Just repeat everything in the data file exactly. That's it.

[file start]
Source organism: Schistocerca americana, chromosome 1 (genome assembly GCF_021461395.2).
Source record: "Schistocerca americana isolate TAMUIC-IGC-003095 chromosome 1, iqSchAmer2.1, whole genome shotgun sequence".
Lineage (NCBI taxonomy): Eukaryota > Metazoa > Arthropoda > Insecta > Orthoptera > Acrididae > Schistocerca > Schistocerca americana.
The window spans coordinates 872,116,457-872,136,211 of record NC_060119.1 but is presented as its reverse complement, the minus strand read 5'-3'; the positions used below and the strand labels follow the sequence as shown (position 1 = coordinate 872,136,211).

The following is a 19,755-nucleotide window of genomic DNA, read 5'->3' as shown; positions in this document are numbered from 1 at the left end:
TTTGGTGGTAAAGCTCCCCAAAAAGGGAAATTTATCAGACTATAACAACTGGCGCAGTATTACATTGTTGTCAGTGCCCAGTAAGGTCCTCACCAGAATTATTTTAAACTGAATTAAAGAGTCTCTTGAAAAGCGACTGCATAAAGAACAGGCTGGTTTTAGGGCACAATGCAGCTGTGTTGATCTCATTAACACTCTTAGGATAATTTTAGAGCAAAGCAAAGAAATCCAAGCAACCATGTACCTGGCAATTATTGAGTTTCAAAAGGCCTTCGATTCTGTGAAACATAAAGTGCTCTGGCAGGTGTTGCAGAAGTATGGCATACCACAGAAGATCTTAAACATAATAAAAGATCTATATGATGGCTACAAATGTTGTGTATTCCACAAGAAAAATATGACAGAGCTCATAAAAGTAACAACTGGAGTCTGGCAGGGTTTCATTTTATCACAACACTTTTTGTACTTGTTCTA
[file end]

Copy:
Source organism: Schistocerca americana, chromosome 1 (genome assembly GCF_021461395.2).
Source record: "Schistocerca americana isolate TAMUIC-IGC-003095 chromosome 1, iqSchAmer2.1, whole genome shotgun sequence".
Lineage (NCBI taxonomy): Eukaryota > Metazoa > Arthropoda > Insecta > Orthoptera > Acrididae > Schistocerca > Schistocerca americana.
The window spans coordinates 872,116,457-872,136,211 of record NC_060119.1 but is presented as its reverse complement, the minus strand read 5'-3'; the positions used below and the strand labels follow the sequence as shown (position 1 = coordinate 872,136,211).

The following is a 19,755-nucleotide window of genomic DNA, read 5'->3' as shown; positions in this document are numbered from 1 at the left end:
TTTGGTGGTAAAGCTCCCCAAAAAGGGAAATTTATCAGACTATAACAACTGGCGCAGTATTACATTGTTGTCAGTGCCCAGTAAGGTCCTCACCAGAATTATTTTAAACTGAATTAAAGAGTCTCTTGAAAAGCGACTGCATAAAGAACAGGCTGGTTTTAGGGCACAATGCAGCTGTGTTGATCTCATTAACACTCTTAGGATAATTTTAGAGCAAAGCAAAGAAATCCAAGCAACCATGTACCTGGCAATTATTGAGTTTCAAAAGGCCTTCGATTCTGTGAAACATAAAGTGCTCTGGCAGGTGTTGCAGAAGTATGGCATACCACAGAAGATCTTAAACATAATAAAAGATCTATATGATGGCTACAAATGTTGTGTATTCCACAAGAAAAATATGACAGAGCTCATAAAAGTAACAACTGGAGTCTGGCAGGGTTTCATTTTATCACAACACTTTTTGTACTTGTTCTA